Paceman Kyle Jamieson continued an extraordinary start to his test career, taking 6-48 as New Zealand beat Pakistan by an innings and 176 runs in the second test Wednesday to claim its fourth win in four tests at home this summer.
Jamieson’s five-wicket haul was his fourth in six tests since his debut against India last year and followed his 5-69 in Pakistan’s first innings, giving him match figures of 11-117 in Christchurch.
Pakistan was bowled out for 186 on the fourth day after starting its second innings 362-runs behind New Zealand. Its first innings of 297 — a solid performance after losing the toss — was eclipsed by New Zealand’s 659-9 declared which was built around Kane Williamson’s 238, Henry Nicholls’ 157 and Daryl Mitchell’s unbeaten 102, his maiden century.
In sweeping both of its home series this summer, New Zealand moved past Australia to attain the No. 1 ranking in tests for the first time. Much of the credit for that belonged to the tall right-armer Jamieson.
“We had to graft away for decent periods of time and I guess as a bowling unit we were clinical across the day,” Jamieson said. “I think the way myself, Tim (Southee), Trent (Boult) and Matt (Henry) bowled kind of set us up to finish it off.
“We’ve got the four-pronged attack and I see myself very much as the fourth prong.”
Jamieson claimed his first wicket of the second innings before stumps on Tuesday, leaving Pakistan 8-1 and New Zealand needing nine wickets to win. He then ran through the Pakistan top and middle order on Wednesday, using his weapons of menacing bounce and late swing, to achieve his best bowling figures in tests.
Jamieson began his first-class career as an aspiring opening batsmen who bowled when needed. He developed his bowling, finding that at 2.03-meters (6’8?) he is able to generate real pace and bounce which has made him a terror to visiting batsmen on New Zealand’s green pitches.
Jamieson hasn’t neglected his all-round abilities and, as well his 36 wickets at an average of 13 after six tests, he has a half century and a batting average of 56.5.
He had scores of 44 and 49 in his first two innings in tests and took his first five-wicket bag, 5-45, in his second test against India.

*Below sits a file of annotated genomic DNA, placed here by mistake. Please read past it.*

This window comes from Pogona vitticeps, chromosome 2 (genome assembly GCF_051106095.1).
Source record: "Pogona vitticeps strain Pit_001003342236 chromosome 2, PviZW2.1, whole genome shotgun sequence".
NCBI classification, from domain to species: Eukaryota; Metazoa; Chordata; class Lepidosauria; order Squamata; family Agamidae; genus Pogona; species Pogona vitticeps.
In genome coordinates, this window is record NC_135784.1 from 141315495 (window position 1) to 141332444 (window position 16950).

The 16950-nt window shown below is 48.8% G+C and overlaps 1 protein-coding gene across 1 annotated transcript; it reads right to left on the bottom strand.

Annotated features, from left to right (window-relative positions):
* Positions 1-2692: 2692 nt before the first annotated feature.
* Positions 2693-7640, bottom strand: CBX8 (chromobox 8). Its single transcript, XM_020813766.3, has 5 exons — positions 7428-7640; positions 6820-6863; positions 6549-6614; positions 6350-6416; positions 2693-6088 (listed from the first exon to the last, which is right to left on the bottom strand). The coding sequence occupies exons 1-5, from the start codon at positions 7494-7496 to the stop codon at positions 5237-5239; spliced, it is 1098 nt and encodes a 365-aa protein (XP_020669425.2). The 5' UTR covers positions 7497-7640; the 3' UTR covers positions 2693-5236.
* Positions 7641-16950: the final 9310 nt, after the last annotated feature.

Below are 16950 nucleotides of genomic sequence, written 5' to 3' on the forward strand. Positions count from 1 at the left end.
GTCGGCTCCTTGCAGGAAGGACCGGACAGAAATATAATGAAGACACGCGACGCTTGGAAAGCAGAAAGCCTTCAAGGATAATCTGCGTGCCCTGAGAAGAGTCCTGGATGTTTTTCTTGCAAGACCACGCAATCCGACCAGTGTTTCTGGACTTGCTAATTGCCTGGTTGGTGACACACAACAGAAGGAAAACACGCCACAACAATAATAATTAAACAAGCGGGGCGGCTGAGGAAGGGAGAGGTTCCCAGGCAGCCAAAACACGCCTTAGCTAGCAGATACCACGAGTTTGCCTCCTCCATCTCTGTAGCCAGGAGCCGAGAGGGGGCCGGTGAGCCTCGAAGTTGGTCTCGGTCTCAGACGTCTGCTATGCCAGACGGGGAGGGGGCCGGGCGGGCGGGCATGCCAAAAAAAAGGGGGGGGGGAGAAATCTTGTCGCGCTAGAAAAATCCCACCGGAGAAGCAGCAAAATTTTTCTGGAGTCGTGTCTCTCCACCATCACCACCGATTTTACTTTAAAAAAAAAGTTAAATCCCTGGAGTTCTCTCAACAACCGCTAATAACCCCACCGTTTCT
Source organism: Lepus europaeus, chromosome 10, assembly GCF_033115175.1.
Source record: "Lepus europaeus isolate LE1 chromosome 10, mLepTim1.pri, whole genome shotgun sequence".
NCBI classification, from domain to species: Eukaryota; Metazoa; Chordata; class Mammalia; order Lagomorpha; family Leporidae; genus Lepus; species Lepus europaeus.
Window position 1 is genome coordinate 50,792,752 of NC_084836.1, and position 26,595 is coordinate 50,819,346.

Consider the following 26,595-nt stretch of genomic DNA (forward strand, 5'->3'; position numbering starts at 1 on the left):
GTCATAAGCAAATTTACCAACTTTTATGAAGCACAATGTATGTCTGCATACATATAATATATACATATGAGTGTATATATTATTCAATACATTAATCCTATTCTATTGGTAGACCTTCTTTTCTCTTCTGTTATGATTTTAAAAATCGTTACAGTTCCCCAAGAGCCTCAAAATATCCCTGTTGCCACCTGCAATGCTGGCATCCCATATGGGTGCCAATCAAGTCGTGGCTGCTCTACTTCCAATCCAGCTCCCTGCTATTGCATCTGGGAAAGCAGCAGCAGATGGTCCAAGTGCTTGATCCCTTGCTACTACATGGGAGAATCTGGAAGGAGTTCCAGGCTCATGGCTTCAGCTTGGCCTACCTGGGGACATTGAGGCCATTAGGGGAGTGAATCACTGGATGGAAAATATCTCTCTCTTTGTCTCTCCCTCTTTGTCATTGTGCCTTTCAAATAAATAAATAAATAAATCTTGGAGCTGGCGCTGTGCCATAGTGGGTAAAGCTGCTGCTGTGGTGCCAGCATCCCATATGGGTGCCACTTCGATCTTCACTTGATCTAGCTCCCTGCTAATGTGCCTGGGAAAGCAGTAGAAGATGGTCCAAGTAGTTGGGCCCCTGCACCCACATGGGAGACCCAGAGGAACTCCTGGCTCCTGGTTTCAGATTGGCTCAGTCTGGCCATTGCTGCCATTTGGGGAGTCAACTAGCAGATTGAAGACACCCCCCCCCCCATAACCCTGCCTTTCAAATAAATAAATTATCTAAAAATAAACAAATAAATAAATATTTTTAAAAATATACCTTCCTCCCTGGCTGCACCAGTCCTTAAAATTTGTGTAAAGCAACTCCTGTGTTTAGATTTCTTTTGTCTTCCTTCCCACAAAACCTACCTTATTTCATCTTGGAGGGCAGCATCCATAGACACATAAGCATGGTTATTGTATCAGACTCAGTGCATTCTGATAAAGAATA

Returning to the New Zealand team this season, he scored an unbeaten 51 in the first test against the West Indies and took 5-34 in the first innings of the second test of that series.
He scored 32 in the first test against Pakistan and took 5-69 as New Zealand bowled out the tourists for 297 in its first innings of the second. Jamieson was 30 not out when New Zealand declared its first innings.
Jamieson claimed his first wicket of the second innings when he dismissed opener Shan Masood for his second duck of the match.
After Trent Boult removed the night watchman Mohammad Abbas (3), Jamieson dismissed Abid Ali (26) before lunch and Haris Sohail (15), Azhar Ali (37) and Pakistan captain Mohammad Rizwan (10) during the second session.
Jamieson had assistance in his dismissal of Abid from substitute fielder Will Young, who took a brilliant diving catch at short backward point.
Azhar had been solid in making 37 until Jamieson went round the wicket and the right-hander followed a ball down leg, which he feathered to Watling.
Rizwan’s was a magnificent dismissal, an in-swinging yorker which beat the Pakistan captain’s late defensive shot.
Jamieson then dismissed Faheem Ashraf (28) in classic fashion, setting him up first with short deliveries then pushing a full delivery across him which the batsman chased and edged to Watling. That left him with match figures which were the fourth best by a New Zealander in tests.
After his record-breaking contribution with the bat — which included a 369-run partnership with Henry Nicholls for the fourth wicket — Williamson added a wicket with his right arm off spin. He dismissed Shaheen Afridi for his first wicket as New Zealand captain.
New Zealand had only four tests this home summer and needed to win them all to attain the No. 1 test ranking and to promote its chances of reaching the final of the World Test Championship.
It had two innings victories against West Indies, then beat Pakistan by 101 runs and an innings and 176 runs.
“As captain and a player I take responsibility,” Rizwan said. “I didn’t do very well in ‘keeping. Fielding is a very important part of the series.
“If you want to win the match you must take 20 wickets. The bowlers created opportunities early on but we didn’t hold the catches.”—AP